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RUNNING THE ’SHIP

Sierra rode Thiara to VOL, section titles

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RUNNING THE ’SHIP

Noveleen Thiara enjoyed a breakout senior campaign that included Valley Oak League and Sac-Joaquin Section championships along with a berth to the SJS Masters Finals.

JONAMAR JACINTO/Bulletin file photo/Graphic illustration by CURT MURRAY/The Bulletin


POSTED July 1, 2014 11:54 p.m.

Noveleen Thiara quietly enjoyed a breakthrough season for Sierra High’s boys track and field team, leading it to Valley Oak League and Sac-Joaquin Section titles.

“He doesn’t require the spotlight,” Sierra coach Ezequiel Ruiz said. “He just comes in and goes to work.”

His efforts did not go unnoticed — Thiara is the Manteca Bulletin’s Male Track & Field Athlete of the Year. He was an automatic points producer for the Timberwolves with his contributions in the 200, 400 and both relays, and the senior relished his role as the team’s workhorse.

“It was a tough job, especially on weeks when we had a league meet and an invitational,” Thiara said. “I had to be ready for every event. If I did bad in one, I just had to forget about it and move on to the next one. It was a tough job but I think I was physically fit enough to handle it.”

Thiara graciously deflects compliments and thanks his coaches and fellow seniors for leading the team’s banner season. Fact is, Sierra couldn’t have done it without him.

“Noveleen was our centerpiece for this championship run,” Ruiz said. “He was our heavy hitter in four different events in every single meet. This guy was huge for us, and I can’t emphasize enough how big his contributions were for our team.

“He’s the type of kid you want to have,” Ruiz added. “He has a great personality, works hard and gets the job done.”

Thiara had never previously gotten past the VOL meet but did the necessary work over the summer to go much farther in his final year. He joined the Central Valley Roadrunners youth track club and continued to train on his own in the months leading up to the spring season.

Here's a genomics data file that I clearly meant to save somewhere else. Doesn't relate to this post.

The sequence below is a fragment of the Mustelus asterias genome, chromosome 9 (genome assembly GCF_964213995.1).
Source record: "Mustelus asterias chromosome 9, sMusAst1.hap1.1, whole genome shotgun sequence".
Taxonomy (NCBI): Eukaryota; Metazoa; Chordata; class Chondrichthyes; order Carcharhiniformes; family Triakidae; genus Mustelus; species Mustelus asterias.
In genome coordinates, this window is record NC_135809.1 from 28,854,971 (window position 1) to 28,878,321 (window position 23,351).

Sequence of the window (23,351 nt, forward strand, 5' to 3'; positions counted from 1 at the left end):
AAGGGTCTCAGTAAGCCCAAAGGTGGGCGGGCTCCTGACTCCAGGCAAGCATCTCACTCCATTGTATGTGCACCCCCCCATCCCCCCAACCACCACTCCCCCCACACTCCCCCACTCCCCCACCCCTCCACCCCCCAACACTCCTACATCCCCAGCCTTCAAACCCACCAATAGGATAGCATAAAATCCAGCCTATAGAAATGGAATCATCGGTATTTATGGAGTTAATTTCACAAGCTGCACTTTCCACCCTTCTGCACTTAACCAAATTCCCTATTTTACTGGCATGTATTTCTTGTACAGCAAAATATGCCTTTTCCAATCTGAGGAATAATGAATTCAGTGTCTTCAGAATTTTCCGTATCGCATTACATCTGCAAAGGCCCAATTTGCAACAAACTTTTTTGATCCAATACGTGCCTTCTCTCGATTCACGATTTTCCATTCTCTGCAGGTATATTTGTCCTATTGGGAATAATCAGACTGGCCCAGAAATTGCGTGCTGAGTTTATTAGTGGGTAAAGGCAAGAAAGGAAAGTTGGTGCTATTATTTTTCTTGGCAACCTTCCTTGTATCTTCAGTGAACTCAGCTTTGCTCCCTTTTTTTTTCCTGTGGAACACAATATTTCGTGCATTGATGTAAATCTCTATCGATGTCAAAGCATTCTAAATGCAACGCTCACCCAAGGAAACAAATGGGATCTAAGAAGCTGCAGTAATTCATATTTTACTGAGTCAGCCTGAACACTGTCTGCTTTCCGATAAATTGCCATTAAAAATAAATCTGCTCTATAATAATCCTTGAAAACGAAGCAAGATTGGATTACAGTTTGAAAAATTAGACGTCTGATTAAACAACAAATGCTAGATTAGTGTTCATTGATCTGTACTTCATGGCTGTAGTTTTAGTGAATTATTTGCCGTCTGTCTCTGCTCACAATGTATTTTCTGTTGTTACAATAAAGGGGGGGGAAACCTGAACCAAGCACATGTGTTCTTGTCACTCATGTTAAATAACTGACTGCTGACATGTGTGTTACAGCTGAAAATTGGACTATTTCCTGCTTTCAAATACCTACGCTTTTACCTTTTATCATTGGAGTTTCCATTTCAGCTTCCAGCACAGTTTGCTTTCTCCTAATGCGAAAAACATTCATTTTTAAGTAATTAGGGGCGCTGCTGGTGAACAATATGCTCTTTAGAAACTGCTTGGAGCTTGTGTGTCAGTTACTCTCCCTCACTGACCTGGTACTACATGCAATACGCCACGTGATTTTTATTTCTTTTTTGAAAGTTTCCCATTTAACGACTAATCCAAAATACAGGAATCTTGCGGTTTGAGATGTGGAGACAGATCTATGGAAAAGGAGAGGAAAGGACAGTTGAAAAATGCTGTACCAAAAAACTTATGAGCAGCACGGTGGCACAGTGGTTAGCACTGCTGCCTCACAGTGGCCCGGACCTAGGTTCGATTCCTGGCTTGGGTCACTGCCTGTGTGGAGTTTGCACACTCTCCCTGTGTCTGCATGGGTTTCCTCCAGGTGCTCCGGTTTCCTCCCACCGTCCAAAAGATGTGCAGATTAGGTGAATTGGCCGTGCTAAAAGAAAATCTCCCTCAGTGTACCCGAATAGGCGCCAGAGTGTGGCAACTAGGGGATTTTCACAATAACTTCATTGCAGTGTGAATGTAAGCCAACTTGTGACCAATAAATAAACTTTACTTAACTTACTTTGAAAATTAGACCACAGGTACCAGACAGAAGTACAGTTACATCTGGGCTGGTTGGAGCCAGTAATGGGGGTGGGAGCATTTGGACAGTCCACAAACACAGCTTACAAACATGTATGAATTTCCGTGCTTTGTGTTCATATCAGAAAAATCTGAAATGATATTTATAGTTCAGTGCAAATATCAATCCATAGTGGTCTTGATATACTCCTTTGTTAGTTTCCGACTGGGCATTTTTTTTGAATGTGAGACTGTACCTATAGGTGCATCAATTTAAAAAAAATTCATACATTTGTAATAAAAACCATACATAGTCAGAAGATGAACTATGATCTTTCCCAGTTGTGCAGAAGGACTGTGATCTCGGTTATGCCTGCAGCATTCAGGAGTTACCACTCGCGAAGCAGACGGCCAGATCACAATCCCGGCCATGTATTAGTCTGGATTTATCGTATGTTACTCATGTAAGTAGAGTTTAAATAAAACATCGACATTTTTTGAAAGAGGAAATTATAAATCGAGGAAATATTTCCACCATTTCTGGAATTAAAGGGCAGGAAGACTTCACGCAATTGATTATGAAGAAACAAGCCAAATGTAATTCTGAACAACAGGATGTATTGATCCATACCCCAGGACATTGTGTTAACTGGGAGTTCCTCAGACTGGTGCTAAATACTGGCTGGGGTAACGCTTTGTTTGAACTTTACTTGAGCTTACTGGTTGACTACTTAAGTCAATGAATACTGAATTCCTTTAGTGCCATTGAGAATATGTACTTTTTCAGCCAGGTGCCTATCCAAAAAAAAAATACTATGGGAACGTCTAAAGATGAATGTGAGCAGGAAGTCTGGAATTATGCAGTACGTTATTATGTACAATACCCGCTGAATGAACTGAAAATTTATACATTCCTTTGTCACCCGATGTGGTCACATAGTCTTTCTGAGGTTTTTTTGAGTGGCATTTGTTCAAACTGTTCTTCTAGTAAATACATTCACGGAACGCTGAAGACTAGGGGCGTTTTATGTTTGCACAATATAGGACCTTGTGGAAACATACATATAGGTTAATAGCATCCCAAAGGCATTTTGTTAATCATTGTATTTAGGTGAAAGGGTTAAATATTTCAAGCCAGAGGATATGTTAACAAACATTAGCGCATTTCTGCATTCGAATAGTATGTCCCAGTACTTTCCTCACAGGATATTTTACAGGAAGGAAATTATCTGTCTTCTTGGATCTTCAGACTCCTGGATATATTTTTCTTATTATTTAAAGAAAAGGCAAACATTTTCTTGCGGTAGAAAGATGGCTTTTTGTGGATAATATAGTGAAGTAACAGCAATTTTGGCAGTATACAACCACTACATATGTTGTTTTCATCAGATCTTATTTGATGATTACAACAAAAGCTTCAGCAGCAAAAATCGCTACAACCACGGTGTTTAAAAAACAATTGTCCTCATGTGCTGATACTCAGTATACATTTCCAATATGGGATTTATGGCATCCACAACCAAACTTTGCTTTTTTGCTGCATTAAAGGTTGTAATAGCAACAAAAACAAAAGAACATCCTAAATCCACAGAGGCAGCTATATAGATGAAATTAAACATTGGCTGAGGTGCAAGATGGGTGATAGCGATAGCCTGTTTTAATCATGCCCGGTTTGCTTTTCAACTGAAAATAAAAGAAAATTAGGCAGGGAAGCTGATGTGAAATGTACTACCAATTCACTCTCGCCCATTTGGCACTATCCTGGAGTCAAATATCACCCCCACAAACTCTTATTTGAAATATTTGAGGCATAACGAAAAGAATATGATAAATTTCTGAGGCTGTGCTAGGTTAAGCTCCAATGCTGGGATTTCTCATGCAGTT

Thiara’s specialty is the 400-meter dash. His ultimate goal was to break the 50-second barrier. Doing so would put him in some elite company in the section.

In past seasons he ran the 800 but decided to drop that in favor of the 200. That, along with the extra time put in, gave him just the boost he needed.

“Running the 200 helped my speed and take-off for the first part of my race,” Thiara said. “The two just worked hand in hand.”

His previous best time in the 400 was clocked at 52.42 set in the 2013 VOL Championships. He bested that during the first meet of 2014, crossing the finish in 52.21 in the Tom Moore Relays hosted at Sierra’s Daniel Teicheira Memorial Stadium. Thiara improved his time in the next two meets and registered a 50.34 time at the Mudville Invitational in Stockton.

“That’s when I knew I had a chance (to break 50),” Thiara said.

He would do so on his final three runs of the season.

Thiara took second in the SJS Division IV-V Finals in 49.70 at CSU Stanislaus, where he will continue his track career as a promising walk-on. In the same meet, he also placed fourth in the 200 (22.34) and was joined by Onix Paredes, Jake Supinger and Jacob Wampler in taking second in the 4x100. The relay quartet checked in at a season-best 43.06.

Thiara’s efforts helped Sierra put together a dominant effort to capture the program’s eighth section title. The Timberwolves did so by a wide margin, outscoring runner-up El Dorado 70-37 with VOL rivals Manteca and Sonora (36 each) tying for third.

“It was the highlight of my whole track career in high school,” Thiara said. “With guys like Onix, Nick Valdes (hurdles) and Josh Spooner (distance), we all did track since we were freshmen and we came along way from our first year. We had no championships for a couple of years so we came in as seniors thirsting for that.”

Thiara wasn’t done yet.

At Elk Grove High, the site of the SJS Masters Meet, he ran an all-time personal best time of 49.32 in the 400 prelims and advanced to the finals. He ended up placing eighth in 49.75 in the finale. While he came up short of a berth to the CIF State Championships, he exceeded his own expectations by just giving himself a shot at doing so.

“I never imagined myself being in the Masters finals,” Thiara said. “I was pretty surprised about that. Now, I’m more excited for college track because of what I achieved. I just thank my coaches and teammates who supported me, because I wouldn’t have made it as far as I did if it weren’t for them.”

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